When your company and application evolves, its common to find ourselves in a position where new relations appear.
3. your resource’s operations
In a REST application, your resource operation’s are represented by HTTP verbs: supporting a new one will not affect clients which use all other available verbs so far.
In the RPC/Webservices world, new operations would be implemented creating new remote procedures or services.
But how can my clients be sure that I will not break the dynamic contract?
Pretty much in the same way that you do in the human web: it’s your word.
In the human web, how do we guarantee that we will not remove or break some functionality the user expects to be there? We end-to-end automatically test its behaviour.
Our word (our tests) is the only reason to rest without worries that we will not break our client’s expectations. The same holds on the non-human web.
The dynamic contract should be throughly tested in order to not break our client’s expectations.
There are other approaches (as client-aware contracts) which might add some extra coupling between both sides.
HTTP+XML+ATOM gives us the possibility to work with both the fixed (schema validated) and dynamic (test validated) contract.
That’s the good points of using schemas, but its not everyone that use them in a flexible and backward compatible way. Even those who use might have a little bit of hard time to support it, i.e. having to maintain more than one entry point for each version of their schemas.
That’s when we can use the good points of the schema validation, as Bill pointed out, with the easy evolution advantages of a dynamic contract: as we do in the human web.
By using dynamic contracts as xml+atom following the Must Ignore rules, forward and backward compatibility is gained by default, independent on what the user does – assuming that tests are a must in any solution.
Dynamic contracts also give hints for frameworks, as they guide you on what your user can and can not do or access, but maybe not for tools, in a different fashion of what fixed contracts do: with a fixed schema I would be able to pre-generate my classes, while with dynamic schemas I the framework inject methods.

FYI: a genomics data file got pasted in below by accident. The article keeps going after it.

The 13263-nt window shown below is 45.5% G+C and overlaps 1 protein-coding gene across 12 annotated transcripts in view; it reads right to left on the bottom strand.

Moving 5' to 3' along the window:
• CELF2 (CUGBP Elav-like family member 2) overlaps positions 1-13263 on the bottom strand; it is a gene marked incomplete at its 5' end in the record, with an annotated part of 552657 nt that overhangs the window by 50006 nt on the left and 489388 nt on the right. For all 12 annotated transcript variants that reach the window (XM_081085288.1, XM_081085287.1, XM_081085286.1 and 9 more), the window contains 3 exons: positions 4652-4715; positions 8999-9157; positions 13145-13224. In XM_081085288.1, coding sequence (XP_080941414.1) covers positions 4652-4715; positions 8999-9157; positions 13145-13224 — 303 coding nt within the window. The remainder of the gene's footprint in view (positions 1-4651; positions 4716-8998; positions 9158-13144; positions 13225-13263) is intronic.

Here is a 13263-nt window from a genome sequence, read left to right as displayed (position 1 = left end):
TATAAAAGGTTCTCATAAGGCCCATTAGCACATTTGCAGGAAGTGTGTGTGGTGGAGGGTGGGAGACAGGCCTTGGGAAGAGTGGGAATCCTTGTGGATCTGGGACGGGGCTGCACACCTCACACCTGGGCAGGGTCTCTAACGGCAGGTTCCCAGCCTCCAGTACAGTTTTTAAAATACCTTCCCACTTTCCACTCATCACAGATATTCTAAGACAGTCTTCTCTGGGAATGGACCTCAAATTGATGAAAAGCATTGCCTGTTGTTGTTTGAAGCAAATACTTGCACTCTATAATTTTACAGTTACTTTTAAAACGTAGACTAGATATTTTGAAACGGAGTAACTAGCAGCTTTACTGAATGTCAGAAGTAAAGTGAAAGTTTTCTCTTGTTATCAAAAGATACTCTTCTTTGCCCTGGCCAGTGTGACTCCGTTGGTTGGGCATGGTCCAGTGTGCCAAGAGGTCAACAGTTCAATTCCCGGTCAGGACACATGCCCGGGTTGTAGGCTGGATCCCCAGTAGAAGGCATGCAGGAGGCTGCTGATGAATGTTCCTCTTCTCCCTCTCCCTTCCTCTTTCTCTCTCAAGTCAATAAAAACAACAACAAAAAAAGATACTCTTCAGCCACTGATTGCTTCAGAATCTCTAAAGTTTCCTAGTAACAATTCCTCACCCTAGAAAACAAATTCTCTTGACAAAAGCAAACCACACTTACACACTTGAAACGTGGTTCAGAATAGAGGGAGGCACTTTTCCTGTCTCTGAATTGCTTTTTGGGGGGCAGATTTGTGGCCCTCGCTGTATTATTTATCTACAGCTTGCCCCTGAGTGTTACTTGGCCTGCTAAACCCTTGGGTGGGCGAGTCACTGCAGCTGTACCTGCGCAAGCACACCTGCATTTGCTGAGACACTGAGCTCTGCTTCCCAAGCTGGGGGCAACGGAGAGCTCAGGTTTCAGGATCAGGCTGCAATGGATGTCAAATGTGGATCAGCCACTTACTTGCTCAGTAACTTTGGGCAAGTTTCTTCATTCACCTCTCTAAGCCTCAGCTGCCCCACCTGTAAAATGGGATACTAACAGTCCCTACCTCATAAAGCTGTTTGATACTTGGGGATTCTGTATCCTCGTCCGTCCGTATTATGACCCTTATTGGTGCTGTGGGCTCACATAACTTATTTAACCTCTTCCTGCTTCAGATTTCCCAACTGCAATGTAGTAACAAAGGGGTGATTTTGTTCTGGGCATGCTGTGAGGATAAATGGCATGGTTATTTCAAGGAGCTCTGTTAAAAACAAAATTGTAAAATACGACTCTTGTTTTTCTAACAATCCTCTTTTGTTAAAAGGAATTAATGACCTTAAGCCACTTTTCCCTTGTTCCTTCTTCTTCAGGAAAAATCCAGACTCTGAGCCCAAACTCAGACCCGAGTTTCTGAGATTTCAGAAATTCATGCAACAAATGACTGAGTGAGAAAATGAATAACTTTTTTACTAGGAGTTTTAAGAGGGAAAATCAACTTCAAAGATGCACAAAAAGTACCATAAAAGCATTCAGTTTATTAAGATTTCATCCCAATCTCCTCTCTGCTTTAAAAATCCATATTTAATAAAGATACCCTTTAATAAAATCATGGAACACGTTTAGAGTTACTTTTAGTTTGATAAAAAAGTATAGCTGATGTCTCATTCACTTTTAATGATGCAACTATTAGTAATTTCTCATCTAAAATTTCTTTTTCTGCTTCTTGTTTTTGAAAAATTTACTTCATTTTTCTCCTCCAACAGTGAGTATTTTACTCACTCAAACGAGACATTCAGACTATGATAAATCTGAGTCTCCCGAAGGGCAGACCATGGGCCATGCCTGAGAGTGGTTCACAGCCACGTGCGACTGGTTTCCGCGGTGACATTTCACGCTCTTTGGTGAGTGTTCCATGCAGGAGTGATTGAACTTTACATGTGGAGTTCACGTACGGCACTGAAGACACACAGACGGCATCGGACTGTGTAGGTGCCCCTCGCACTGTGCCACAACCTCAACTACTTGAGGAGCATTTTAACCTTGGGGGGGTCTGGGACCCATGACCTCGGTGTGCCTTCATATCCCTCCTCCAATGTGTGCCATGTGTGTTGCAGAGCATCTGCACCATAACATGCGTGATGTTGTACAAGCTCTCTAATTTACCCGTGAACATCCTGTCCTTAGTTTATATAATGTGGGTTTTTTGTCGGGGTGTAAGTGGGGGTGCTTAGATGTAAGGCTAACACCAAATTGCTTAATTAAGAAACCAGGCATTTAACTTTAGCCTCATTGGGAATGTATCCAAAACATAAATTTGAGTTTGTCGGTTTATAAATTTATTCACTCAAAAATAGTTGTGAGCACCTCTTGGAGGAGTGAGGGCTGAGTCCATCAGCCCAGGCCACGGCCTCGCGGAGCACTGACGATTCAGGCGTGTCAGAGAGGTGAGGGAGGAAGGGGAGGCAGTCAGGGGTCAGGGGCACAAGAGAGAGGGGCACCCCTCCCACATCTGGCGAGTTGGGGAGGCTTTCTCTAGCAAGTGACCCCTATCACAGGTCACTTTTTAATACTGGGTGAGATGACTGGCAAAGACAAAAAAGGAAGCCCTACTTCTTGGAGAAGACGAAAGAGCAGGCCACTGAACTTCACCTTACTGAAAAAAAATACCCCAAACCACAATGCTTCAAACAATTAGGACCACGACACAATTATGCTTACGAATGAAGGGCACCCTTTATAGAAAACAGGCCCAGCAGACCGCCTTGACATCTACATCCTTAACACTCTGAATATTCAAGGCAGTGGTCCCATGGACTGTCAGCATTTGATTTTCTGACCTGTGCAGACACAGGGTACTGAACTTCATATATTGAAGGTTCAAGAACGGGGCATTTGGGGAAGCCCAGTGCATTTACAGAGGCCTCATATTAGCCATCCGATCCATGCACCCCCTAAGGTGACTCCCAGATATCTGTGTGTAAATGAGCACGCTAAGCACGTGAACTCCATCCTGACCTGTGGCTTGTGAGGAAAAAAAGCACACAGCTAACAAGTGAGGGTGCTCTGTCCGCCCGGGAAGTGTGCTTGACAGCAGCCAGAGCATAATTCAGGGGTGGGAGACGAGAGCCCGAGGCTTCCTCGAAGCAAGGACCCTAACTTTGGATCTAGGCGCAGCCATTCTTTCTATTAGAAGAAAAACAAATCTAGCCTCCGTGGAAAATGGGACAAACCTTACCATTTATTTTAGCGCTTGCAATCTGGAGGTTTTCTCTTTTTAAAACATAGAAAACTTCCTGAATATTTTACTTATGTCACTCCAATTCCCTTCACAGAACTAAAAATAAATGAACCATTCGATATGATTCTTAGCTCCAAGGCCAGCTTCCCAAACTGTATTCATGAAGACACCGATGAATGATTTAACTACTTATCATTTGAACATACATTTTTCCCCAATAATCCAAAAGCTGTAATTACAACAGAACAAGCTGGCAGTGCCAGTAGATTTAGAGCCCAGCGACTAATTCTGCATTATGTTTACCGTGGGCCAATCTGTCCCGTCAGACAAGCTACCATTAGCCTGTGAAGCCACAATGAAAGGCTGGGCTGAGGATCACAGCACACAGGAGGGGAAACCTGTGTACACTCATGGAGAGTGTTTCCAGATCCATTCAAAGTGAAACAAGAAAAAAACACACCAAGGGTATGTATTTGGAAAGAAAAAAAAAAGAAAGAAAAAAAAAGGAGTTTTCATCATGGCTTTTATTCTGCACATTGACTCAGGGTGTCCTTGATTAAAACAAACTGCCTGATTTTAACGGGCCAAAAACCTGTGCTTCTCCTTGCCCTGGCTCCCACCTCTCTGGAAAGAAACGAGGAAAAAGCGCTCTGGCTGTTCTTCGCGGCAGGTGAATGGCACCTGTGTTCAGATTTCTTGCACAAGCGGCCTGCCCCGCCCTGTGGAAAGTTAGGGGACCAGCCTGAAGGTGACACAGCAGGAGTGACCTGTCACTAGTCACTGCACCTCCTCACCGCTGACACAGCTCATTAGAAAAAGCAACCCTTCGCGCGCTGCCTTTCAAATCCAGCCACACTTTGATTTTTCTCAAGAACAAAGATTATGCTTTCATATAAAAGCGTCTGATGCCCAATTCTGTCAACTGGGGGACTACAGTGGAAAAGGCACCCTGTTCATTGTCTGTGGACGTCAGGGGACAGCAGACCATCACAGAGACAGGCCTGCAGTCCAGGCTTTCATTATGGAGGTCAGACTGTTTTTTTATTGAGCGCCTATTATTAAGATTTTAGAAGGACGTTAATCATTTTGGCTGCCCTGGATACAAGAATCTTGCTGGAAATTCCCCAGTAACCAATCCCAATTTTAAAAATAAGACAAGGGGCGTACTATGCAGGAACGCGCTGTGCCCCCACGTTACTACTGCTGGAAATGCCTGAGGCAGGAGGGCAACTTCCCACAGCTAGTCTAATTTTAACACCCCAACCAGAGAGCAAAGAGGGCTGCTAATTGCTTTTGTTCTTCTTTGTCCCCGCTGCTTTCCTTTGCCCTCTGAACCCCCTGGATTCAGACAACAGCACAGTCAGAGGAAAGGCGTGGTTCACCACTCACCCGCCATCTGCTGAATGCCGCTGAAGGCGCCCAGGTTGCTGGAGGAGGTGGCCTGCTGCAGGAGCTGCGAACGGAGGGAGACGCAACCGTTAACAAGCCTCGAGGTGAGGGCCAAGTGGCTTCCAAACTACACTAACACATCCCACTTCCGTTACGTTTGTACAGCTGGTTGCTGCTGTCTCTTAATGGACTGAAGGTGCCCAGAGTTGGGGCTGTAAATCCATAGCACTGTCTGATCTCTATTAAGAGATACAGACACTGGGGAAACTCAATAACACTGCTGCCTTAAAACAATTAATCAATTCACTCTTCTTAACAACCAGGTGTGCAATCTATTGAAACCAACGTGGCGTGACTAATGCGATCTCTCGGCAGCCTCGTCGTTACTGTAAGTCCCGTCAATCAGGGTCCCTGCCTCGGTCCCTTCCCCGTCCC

That’s why we try to take an approach which force programmers to adopt xml+atom. The entry point on the Restfulie framework is loosely evolution.
Its first example, the documentation and its examples do not focus on how easy it is to use nice URIs and the 4 most famous http verbs, but how easy it is to evolve your system using hypermedia and http: uri’s come soon afterwards.
And it seems to be working fine to far, the first developers using it in live systems have already supported hypermedia content as a way to guide clients through their systems.
Restfulie support in dynamic contracts
Matt pulver’s extension to Rails allows one to instantiate types with regards to their active record relations and attributes, but it requires every xml element to be present (strong coupling to the data structure presented by the server).
Using Jeokkarak (korean hashis), Restfulie instantiate objects matching your local data structure, supporting fields defined in your attributes and inserting extra fields for those elements unknown to your model.
For example, if you have a model as:
class Bill attr_accessor :value, :to_date end
And the following xml:
<bill> <value>100</value> <to-date>10/10/2010</to-date> <taxes>0.07</taxes> </bill>
The result is a dynamic object capable of answering to:
bill = Bill.from_web uri puts bill.value puts bill.to_date puts bill.taxes
If your model was ready to accept such xml, Restfulie will do the job, whilst if it doesn’t recognize the attribute, it will still be available to you.
That’s the default Restfulie behaviour: to allow the other part to evolve their dynamic contract (and even parts of the fixed one) by default, without any extra effort from your side.